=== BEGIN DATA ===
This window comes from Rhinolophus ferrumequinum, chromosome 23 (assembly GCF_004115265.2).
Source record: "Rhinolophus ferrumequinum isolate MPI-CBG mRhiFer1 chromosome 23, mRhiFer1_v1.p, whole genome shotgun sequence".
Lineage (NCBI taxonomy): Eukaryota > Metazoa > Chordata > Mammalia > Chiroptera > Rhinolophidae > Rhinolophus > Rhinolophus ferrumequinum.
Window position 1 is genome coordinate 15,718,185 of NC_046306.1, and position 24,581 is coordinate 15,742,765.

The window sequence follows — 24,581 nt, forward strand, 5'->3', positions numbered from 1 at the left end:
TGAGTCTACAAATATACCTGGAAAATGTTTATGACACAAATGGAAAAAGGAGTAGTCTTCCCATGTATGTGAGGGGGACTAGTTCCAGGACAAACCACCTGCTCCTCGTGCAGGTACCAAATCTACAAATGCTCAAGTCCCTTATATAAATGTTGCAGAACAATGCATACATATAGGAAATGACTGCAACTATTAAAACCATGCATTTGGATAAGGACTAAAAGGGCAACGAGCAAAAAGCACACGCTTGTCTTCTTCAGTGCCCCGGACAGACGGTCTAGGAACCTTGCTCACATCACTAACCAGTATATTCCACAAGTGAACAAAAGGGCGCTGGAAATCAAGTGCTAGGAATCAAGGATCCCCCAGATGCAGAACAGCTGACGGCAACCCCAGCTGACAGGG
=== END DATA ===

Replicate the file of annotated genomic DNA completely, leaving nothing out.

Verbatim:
This window comes from Rhinolophus ferrumequinum, chromosome 23 (assembly GCF_004115265.2).
Source record: "Rhinolophus ferrumequinum isolate MPI-CBG mRhiFer1 chromosome 23, mRhiFer1_v1.p, whole genome shotgun sequence".
Lineage (NCBI taxonomy): Eukaryota > Metazoa > Chordata > Mammalia > Chiroptera > Rhinolophidae > Rhinolophus > Rhinolophus ferrumequinum.
Window position 1 is genome coordinate 15,718,185 of NC_046306.1, and position 24,581 is coordinate 15,742,765.

The window sequence follows — 24,581 nt, forward strand, 5'->3', positions numbered from 1 at the left end:
TGAGTCTACAAATATACCTGGAAAATGTTTATGACACAAATGGAAAAAGGAGTAGTCTTCCCATGTATGTGAGGGGGACTAGTTCCAGGACAAACCACCTGCTCCTCGTGCAGGTACCAAATCTACAAATGCTCAAGTCCCTTATATAAATGTTGCAGAACAATGCATACATATAGGAAATGACTGCAACTATTAAAACCATGCATTTGGATAAGGACTAAAAGGGCAACGAGCAAAAAGCACACGCTTGTCTTCTTCAGTGCCCCGGACAGACGGTCTAGGAACCTTGCTCACATCACTAACCAGTATATTCCACAAGTGAACAAAAGGGCGCTGGAAATCAAGTGCTAGGAATCAAGGATCCCCCAGATGCAGAACAGCTGACGGCAACCCCAGCTGACAGGG